Fukuyama is best known for “The End of History,” a 1989 paper based on a lecture that eventually became a full-length book. 20 years after the fact, I’m calling Fukuyama out because the 2000’s saw the clearest implementation of policy based on Fukuyama’s theories, and, simultaneously, the total refutation of these same moronic theories.

Big events in 1989 inspired small ideas in Fukuyama’s head. As you recall, these were the times when the Berlin Wall fell, when the USSR broke up, when the Cold War ostensibly ended. For Fukuyama, these events represented the total triumph of liberal democracy and free market capitalism. Politically speaking, mankind was now at the end of our ideological evolution having successfully reached our “final form of government.” Like all good Modernists, Fukuyama craved a “homogenous state” characterized by “easy access to VCRs and stereos.” It’s very revealing that he considers consumerism to be a hallmark of an advanced society, and not, for example, easy access to healthcare or employment.

Fukuyama is not as well-known in the mainstream as, say, Milton Friedman (or Thomas Friedman for that matter), but he had a profound influence on neo-conservative ideology. If we are literally living at the end of history, if everything from here on out are merely trifling footnotes, what do we make of those who are resisting this history? How do we handle the “various provinces of human civilization” who need to be “brought up to the level of its most advanced outposts?” You wouldn’t be far off if you guessed perpetual war to secure perpetual peace in order that free economies might ineluctably spread to every corner of the globe. In Fukuyama’s old-fashioned metanarrative, those with the wrong ideology are literally backward-looking people, old-fashioned savages stuck in another age. You can justify all sorts of brutal behavior in the name of Progress. Hence the reason, in part, that nuking the shit out of the Japanese was legitimate: for Fukuyama, the nukes literally bombed ideology (not simply, or even primarily, people) so as to permanently erase fascist ideology from their culture. (more…)

What Life Was Like

Maudlin showman Glenn Beck has the blogosphere yapping over a new schlocky spiel that features saccharine eulogizing for a mythical lost era of innocence and sweetness. In a popular YouTube clip from last Thursday’s show, Beck is seen tearing up repeatedly while fondly remembering “what life was like” during “simpler times.”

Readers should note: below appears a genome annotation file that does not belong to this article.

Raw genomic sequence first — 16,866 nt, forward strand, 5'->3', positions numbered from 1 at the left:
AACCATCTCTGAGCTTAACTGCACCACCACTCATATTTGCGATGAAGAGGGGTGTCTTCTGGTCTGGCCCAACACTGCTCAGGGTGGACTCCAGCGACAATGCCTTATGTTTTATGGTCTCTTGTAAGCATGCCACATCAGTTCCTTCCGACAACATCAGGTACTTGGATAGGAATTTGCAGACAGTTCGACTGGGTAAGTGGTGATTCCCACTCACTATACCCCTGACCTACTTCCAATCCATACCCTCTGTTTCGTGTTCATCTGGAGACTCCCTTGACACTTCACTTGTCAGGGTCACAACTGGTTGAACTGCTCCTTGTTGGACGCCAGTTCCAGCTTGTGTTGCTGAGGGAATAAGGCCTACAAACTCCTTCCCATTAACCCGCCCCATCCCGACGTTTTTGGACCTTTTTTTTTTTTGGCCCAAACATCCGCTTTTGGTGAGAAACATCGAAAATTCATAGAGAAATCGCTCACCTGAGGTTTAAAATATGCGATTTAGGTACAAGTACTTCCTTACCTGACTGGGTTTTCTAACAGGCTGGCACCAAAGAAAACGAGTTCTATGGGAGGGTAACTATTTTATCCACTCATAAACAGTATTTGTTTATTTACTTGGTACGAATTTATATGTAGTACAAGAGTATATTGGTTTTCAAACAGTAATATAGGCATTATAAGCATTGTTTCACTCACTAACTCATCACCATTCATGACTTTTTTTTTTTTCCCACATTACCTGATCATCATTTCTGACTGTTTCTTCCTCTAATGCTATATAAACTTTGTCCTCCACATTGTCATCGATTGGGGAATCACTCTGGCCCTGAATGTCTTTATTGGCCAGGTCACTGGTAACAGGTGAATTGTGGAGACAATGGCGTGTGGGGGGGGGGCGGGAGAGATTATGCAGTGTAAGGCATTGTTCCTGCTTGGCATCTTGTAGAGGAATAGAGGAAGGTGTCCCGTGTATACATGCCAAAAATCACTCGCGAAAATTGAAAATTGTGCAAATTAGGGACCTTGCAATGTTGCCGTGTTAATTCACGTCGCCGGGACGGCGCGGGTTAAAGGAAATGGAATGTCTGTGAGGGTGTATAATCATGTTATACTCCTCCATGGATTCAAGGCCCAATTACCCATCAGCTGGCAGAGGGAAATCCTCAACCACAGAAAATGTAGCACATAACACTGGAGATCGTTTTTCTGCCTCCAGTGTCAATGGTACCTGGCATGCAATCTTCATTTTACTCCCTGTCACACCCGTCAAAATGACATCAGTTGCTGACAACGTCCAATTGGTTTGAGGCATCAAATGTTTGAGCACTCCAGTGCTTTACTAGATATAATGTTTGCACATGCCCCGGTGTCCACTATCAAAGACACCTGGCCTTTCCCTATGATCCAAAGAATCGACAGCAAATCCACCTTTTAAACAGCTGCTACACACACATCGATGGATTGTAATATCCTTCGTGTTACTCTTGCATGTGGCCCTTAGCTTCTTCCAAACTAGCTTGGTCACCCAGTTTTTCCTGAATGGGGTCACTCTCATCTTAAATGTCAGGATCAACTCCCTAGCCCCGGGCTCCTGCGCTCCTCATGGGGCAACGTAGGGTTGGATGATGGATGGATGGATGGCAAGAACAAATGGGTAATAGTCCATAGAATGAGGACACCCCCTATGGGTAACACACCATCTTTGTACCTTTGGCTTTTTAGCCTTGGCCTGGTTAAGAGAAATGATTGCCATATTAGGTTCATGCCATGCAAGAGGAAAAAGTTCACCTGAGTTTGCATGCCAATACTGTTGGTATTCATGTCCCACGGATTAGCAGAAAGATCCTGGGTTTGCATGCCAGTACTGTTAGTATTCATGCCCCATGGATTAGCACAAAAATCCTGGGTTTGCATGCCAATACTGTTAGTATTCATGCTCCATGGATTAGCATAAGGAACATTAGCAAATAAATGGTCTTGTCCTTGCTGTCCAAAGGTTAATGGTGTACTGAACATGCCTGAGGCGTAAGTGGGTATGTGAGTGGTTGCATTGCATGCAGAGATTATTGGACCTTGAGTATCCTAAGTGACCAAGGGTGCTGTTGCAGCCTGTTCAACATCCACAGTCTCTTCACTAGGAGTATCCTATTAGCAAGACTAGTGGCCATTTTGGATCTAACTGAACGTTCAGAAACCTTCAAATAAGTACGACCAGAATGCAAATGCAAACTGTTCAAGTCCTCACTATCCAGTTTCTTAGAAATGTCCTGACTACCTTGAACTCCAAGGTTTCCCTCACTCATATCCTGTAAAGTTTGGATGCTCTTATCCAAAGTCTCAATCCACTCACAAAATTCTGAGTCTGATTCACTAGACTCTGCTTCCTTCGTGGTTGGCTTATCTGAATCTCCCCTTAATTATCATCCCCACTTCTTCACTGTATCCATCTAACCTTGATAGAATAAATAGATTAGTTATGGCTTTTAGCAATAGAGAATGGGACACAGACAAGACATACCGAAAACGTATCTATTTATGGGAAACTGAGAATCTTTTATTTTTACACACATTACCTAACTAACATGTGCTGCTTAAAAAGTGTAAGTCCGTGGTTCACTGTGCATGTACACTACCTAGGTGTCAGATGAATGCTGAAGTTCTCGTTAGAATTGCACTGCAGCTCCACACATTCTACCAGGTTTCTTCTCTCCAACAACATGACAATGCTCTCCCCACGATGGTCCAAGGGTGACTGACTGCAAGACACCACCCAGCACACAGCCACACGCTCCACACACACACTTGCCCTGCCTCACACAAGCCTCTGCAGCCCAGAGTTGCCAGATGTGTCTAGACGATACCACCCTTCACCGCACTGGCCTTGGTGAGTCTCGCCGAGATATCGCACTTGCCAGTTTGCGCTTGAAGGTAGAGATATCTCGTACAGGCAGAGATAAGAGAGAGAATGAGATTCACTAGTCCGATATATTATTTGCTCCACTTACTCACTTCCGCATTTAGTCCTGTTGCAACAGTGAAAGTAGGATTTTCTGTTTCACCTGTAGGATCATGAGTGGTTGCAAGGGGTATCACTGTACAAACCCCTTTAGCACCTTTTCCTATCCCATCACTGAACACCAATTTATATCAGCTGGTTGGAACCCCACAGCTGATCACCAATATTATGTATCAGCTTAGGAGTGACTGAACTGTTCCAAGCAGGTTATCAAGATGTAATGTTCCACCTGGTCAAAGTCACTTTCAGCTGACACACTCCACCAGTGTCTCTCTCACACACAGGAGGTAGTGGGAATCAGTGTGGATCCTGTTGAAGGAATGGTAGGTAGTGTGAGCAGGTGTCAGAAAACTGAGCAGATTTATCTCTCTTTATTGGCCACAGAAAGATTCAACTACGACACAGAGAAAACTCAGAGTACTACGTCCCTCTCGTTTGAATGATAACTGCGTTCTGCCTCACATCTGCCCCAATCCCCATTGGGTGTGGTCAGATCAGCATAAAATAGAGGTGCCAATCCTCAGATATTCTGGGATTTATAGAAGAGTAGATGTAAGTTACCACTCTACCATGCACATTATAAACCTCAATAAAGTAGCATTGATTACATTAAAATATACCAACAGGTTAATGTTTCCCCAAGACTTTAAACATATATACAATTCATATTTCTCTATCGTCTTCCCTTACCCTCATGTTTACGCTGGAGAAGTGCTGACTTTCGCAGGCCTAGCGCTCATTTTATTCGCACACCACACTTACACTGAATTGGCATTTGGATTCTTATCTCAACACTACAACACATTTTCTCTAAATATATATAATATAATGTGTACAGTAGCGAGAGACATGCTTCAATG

The insidious nature of nostalgia is on full display here, since Beck’s rose-colored glasses help him forget what life was really like back then. Like most sappy trips down memory lane, Beck’s “life back then” is an ache for his childhood days — ie, late ’60s and through the 70s. Which is what makes his sentimental jibberish confusing, amusing, and sad. When we hear Baby Boomers pine for “the good ol’ days,” they usually have the supposedly-desirable days of the ’50s in mind. I think the clip has gained notoriety for portraying as idyllic two of the most controversial decades in US history. This is the era of Vietnam and the My Lai massacre; of the Cold War and nuclear proliferation; CIA-backed dictatorships and assassinations; peak oil in the US and massive inflation; race riots and the slayings of R.F.K. & M.L.K. Jr. We had Watergate, the introduction of AIDS, passage of Roe v. Wade, and the start of the culture wars, etc ad nauseam… For anyone, especially a Republican, to claim (albeit with a hollow recognition that everything “wasn’t perfect’) that this was a “simpler time” is just laughably ignorant.

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Unconscionable Math

Post-of-the-week is an entry by “Taunter” that’s blowing up the internets. His must-read essay entitled “Unconscionable Math” explains the healthcare industry’s practice of canceling your policy — known as “rescission” — right when you need it most. The money quote:

If, as I suspect, rescission is targeted toward the truly bankrupting cases – the top 1%, the folks with over $35,000 of annual claims who could never be profitable for the carrier – then the probability of having your policy torn up given a massively expensive condition is pushing 50%. One in two.  You have three times better odds playing Russian Roulette.

I don’t have much to add to Taunter’s post, it’s really worth reading all the way through. But it’s scary to think that we’re not even talking about the millions of people who can’t get insurance — these are people who’ve done everything right. So even if you have a great plan, the profit motive requires these corporations to maximize earnings by denying care to people — like Shelly Andrews-Buta or Nataline Sarkisyan — who desperately need life-saving help.

Crisis of Confidence

Listen to what this crazy nutjob has to say:

…In a nation [America] that was proud of hard work, strong families, close-knit communities, and our faith in God, too many of us now tend to worship self-indulgence and consumption. Human identity is no longer defined by what one does, but by what one owns. But we’ve discovered that owning things and consuming things does not satisfy our longing for meaning. We’ve learned that piling up material goods cannot fill the emptiness of lives which have no confidence or purpose…